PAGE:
In 1880s England, Dr. Caspian and his wife Bronwen both have genuine psychic abilities, which they keep secret. Even so, they've gained a reputation as investigators of so-called psychic phenomena, exposing a number of fraudulent mediums. In their latest adventure, they're consulted by prominent politician Joseph Hinde, whose beautiful daughter Laura has become strangely withdrawn. Her secret assignations have led him to suspect that she might be attending séances in an attempt to contact her dead mother, whom she had adored. Asked to rescue her from the clutches of evil charlatans, the Caspians uncover a tangled trail of people dying in strange and horrible circumstances. Dr. Caspian suddenly realizes that not only is Laura's life in danger from an age-old spirit...but Bronwen's as well. Another first-rate novel of horror by a masterful storyteller!
Early American Methodists commonly described their religious lives as great wars with sin and claimed they wrestled with God and Satan who assaulted them in terrible ways. Carefully examining a range of sources, including sermons, letters, autobiographies, journals, and hymns, Jeffrey Williams explores this violent aspect of American religious life and thought. Williams exposes Methodism's insistence that warfare was an inevitable part of Christian life and necessary for any person who sought God's redemption. He reveals a complex relationship between religion and violence, showing how violent expression helped to provide context and meaning to Methodist thought and practice, even as Methodist religious life was shaped by both peaceful and violent social action.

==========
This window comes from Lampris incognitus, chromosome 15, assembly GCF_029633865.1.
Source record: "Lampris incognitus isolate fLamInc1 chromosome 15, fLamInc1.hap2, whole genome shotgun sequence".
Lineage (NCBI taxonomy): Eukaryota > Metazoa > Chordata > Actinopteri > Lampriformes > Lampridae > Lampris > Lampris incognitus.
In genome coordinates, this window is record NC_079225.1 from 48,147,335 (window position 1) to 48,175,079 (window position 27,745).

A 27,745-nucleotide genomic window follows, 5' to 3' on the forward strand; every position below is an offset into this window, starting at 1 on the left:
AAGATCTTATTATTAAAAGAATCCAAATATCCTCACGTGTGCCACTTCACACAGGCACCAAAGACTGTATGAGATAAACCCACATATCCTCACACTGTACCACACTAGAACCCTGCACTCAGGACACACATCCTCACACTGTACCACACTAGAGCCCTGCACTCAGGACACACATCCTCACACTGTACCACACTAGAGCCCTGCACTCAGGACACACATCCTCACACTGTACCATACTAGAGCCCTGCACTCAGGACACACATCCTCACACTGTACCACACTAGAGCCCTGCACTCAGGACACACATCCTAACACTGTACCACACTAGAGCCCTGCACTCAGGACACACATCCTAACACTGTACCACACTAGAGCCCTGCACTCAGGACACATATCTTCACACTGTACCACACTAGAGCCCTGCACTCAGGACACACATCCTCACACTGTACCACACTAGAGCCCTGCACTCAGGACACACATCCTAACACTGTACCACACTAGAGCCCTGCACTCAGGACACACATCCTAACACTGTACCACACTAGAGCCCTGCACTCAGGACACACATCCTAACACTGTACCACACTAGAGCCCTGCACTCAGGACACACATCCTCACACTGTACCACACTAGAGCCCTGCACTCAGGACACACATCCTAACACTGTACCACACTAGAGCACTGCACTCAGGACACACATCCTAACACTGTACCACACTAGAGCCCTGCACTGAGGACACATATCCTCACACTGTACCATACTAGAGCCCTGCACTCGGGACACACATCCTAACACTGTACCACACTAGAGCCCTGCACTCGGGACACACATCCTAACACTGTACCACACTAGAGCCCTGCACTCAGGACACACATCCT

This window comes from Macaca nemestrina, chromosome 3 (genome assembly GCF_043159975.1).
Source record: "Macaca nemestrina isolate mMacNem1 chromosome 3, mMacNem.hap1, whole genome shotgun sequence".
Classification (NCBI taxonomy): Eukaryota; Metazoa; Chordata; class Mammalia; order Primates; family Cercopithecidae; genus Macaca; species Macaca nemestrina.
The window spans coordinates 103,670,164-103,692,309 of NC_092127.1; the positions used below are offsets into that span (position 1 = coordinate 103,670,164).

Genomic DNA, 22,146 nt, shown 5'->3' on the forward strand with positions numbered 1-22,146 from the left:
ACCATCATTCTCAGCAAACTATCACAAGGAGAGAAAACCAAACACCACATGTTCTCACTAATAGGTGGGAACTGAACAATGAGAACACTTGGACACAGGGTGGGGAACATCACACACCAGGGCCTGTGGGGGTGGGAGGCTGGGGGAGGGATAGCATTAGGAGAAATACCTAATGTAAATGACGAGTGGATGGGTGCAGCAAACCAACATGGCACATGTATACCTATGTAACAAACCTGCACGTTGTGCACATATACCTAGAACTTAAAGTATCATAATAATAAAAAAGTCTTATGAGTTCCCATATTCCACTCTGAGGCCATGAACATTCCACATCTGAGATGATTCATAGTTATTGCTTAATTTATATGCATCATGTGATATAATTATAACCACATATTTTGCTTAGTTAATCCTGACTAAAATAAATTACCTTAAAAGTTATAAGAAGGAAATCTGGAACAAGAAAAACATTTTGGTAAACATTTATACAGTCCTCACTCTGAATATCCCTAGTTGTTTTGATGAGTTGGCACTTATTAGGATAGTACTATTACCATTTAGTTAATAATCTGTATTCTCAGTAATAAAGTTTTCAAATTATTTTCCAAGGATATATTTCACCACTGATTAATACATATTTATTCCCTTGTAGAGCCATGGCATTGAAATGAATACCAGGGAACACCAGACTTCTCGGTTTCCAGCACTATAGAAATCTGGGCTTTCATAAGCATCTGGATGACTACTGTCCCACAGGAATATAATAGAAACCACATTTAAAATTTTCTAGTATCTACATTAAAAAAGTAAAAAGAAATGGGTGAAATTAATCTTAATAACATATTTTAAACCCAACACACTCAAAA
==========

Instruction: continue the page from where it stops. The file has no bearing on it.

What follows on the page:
"... fifteen texts which are essential reading for anyone interested in semiotics... This collection will surely become a standard text for those who teach semiotics, aesthetics or philosophy of language." -- International Philosophical Quarterly This volume presents the classic statements in semiotics and touches on a vast set of problems and themes -- philosophical, aesthetic, literary, cultural, biological, and anthropological.